Thursday, December 13, 2012
Written by Family Law Lawyer Amanda Chapman
Let’s face it – it’s no surprise that emotions run high during a divorce where custody of the children is at issue. With divorce comes uncertainty, and uncertainty regarding where your children will live, and with whom, is a nightmare for most parents.
Sometimes, when in the midst of doing battle for those that we hold most dear, we think in terms of winning “at any cost.” But be wary if you find yourself contemplating such thoughts – you may do yourself more harm than good.
To illustrate the point, a recent unpublished Michigan Court of Appeals opinion, Henry. Henry (decided December 22, 2011) involved a divorcing couple, Christine and Doug, and their six children. The parents were both battling for custody of the children, which resulted in a trial held in Wayne Circuit Court. The trial court was required to contemplate the statutory “best interests” factors, which include making a determination as to the “moral fitness of the parties involved.”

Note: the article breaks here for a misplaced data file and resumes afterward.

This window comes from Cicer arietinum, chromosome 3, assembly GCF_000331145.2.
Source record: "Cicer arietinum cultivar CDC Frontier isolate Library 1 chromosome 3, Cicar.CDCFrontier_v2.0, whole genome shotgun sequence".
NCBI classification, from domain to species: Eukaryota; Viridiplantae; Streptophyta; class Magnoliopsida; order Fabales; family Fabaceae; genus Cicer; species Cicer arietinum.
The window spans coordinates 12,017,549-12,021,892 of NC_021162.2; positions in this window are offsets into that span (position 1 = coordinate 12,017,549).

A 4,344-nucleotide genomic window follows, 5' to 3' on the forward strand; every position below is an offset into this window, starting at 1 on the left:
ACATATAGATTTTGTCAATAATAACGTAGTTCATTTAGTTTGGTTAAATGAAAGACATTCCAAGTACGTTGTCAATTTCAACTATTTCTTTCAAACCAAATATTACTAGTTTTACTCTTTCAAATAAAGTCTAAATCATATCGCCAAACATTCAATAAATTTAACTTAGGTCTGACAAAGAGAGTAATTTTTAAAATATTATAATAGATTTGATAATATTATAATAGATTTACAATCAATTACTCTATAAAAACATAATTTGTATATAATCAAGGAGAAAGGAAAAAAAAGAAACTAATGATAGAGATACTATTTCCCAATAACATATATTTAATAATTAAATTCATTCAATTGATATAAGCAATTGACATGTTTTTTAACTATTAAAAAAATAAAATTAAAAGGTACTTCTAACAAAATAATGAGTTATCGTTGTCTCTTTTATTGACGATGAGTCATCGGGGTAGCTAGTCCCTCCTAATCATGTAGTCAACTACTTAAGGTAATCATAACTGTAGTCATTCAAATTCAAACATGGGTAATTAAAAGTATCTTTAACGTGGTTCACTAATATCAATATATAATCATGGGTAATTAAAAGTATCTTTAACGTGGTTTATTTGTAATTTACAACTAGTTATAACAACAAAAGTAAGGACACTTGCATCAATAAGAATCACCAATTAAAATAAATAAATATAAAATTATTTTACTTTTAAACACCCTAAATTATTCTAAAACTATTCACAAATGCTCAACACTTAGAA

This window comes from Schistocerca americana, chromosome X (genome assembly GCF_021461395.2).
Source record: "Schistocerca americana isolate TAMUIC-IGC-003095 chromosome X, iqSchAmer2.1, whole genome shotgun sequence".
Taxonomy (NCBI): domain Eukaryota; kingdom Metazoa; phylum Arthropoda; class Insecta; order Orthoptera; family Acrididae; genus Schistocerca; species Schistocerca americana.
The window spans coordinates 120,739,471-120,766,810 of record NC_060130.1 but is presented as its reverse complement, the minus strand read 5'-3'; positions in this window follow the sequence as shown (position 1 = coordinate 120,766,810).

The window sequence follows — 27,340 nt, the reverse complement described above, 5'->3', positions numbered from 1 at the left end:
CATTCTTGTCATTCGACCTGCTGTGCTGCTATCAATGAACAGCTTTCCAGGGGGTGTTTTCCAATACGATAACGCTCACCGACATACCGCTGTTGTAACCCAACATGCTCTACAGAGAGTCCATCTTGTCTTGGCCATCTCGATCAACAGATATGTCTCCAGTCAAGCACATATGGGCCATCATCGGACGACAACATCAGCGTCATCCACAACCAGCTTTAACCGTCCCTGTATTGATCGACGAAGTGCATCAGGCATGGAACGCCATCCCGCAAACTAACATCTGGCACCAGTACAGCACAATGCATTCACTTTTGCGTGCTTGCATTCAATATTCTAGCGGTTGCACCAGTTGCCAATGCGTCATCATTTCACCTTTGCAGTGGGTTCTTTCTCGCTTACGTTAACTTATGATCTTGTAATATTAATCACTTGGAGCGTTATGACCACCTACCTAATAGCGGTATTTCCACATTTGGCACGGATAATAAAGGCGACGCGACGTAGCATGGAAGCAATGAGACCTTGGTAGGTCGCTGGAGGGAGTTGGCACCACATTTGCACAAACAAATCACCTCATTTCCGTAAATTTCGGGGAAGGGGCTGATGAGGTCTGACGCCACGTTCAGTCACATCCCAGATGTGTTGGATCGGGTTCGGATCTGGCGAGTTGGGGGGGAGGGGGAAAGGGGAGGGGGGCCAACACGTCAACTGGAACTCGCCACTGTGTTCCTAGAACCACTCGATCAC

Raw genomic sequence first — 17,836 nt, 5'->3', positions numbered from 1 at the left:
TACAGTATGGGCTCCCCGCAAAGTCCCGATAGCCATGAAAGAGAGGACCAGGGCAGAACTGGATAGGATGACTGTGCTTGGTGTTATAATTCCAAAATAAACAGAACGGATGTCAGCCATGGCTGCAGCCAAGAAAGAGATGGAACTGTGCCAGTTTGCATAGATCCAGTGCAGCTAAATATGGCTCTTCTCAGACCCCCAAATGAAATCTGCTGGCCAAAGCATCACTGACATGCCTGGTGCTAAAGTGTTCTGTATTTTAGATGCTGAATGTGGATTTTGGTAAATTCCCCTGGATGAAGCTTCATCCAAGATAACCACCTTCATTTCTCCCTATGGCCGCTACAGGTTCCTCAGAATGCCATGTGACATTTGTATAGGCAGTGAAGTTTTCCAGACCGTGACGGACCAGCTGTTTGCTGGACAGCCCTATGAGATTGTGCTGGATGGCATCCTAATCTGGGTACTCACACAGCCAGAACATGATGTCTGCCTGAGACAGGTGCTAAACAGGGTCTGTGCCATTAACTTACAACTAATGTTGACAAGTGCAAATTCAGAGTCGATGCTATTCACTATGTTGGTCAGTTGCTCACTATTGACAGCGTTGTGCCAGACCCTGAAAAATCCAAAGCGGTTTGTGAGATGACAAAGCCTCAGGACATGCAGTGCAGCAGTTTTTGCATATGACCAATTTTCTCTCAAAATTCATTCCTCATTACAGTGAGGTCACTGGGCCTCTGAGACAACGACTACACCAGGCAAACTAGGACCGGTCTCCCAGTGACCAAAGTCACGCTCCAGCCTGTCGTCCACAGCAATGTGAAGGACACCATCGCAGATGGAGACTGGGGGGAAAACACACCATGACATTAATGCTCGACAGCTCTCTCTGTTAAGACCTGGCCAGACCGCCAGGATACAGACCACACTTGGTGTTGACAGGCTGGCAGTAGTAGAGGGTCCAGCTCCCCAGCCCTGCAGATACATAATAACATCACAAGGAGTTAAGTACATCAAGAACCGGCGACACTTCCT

In weighing the “moral fitness” best interest factor, a trial court must determine a party’s fitness as a parent, looking to the parent-child relationship and how that parent’s conduct affects that relationship. In the Henry divorce, the trial court heard testimony from various individuals who suggested that Christine had filed false reports [involving issues of possible child abuse or neglect] with several professionals and agencies. Ultimately, the trial court did not find Christine’s testimony credible, as the court weighed more heavily in favor of witness testimony which supported Doug’s claims that the reports were “inaccurate, manipulative, and designed to force additional investigations.
The court, in evaluating the “moral fitness” best interest factor, must determine the effect of a parent’s conduct on the relationship with their child. In this instance, the trial court deemed this factor to weigh in favor of Doug, determining that Christine’s false reports to various agencies “could have a negative effect on the children.” The Court of Appeals, in reviewing the trial court’s decision, deferred to the trial court, as this was ultimately an issue of credibility.
The moral of this story: don’t make false claims against the other parent in an effort to make them look bad in your custody case. Not only does it waste precious resources for those who need protection, but it might ruin your credibility in the eyes of the Court.